The weight judgments with chronic illness

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Weight is a frustrating topic with chronic illness. We gain. We lose. It fluctuates randomly. Due to illness. Due to medications. Often we are put on meds that cause a lot of weight gain over years and then told by those same doctors to lose weight. If that isn’t frustrating I don’t know what is. My weight fluctuations are not as dramatic as others, but I was judged on them by others.

This is me at my heaviest 165. Bad pain year. Bad year all around. Depression, unmanaged pain… not a good time.

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This is me shortly after I gained back about 5 pounds from my lightest weight recently as an adult at 120. Just having gotten over the extremist and unexplained nausea that lasted about a year and a half.

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Skinny never equalled healthy. Overweight was a very bad pain zone for me, but the weight gain was predominately med related. Not as people assume my fault and also the reason I was in so much pain. The spontaneous weight loss was not an indication of improvement, but rather a flare of migraine related nausea reminiscent of when I was in my 20’s. But I was episodic then, so extreme nausea was… temporary, not constant.

My very first weight gain from 120 to 140, was actually hypothyroidism. It was rapid and came with other symptoms but was treated before it got too out of control. My first weight loss, modest, was from treatment of that. Hypothyroidism is one of those things that does make it tricky to lose weight. It can be the cause of a lot of weight gain. One reason for weight gain in the chronically ill can be hormonally related.

When I was at my heaviest I did get a lot of comments on diets I should try for my health… how it would ‘improve’ my fibromyalgia or migraines. Cure them likely I was often told. Why would it I wondered if the Meds are what is Causing the weight gain and even they are not helping?

My second weight loss after all the weight gain from meds was with Topamax… a med. From 165 to around 145. Nothing to do with me or anything I did, but people commented on my ‘improvement’. I did Nothing. Just like weight gain from meds I did Nothing, I certainly did Nothing to lose it. But damn how people thought I had improved due to my appearance. I felt no different, of course. It frankly shocked me how many comments on my ‘improvement’ I got. How many people assumed I was doing ‘better’. And it made me a little angry really. Because better I was not.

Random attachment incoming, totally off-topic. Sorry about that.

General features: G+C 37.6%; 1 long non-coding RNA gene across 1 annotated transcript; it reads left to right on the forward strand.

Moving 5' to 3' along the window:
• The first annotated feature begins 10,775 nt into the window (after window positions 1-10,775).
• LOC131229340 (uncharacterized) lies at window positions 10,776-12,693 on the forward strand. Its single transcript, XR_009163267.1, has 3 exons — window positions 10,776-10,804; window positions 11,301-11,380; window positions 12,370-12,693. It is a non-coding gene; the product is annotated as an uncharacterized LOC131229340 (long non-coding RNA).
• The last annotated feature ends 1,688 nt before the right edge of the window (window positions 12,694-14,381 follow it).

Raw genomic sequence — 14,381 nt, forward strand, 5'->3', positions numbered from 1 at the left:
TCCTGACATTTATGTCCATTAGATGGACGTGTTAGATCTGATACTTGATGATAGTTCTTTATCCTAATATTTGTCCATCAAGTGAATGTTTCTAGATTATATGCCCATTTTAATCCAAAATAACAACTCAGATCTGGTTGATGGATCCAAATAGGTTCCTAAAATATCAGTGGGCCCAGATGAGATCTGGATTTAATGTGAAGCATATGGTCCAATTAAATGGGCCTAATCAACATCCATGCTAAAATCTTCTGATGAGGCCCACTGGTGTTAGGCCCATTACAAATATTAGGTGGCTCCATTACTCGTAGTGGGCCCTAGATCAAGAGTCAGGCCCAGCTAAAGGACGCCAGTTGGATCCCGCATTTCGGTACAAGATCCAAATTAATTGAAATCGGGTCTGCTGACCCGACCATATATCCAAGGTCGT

The third weight loss was from the nausea from 145- 120. People I knew were worried. One co-worker was concerned. Every other person remarked on how much I had improved and how much better I must feel. As if suddenly I was cured of my ailments by being skinnier. Man, I was so sick. And these comments were just so much of a contrast to how I felt in the inside. All the time with this uncontrollable nausea. Zofran, a lot of Zofran, didn’t touch it. Peppermint tea. Ginger. You name it, I tried it. Ate Gravol like it was going out of style, and that with everything else slightly managed it. The Most nauseated I have ever felt in my entire life. Too no joy in eating. No joy at all. It was freaky weight loss. And I had a lot of tests because of it. But surely I must be BETTER?

We don’t need to ‘Just lose weight’. Sometimes losing weight is the Actual Problem. A sign we are getting worse, not better.

We don’t ‘just need to lose weight’. Sometimes our weight impacts our health in no way at all. Lose or gain migraines were the same for me.

We don’t ‘just need to lose weight’. Some people are a little overweight but are healthy in blood pressure and cholesterol and all those numbers… but still have a chronic illness. Their weight isn’t the factor.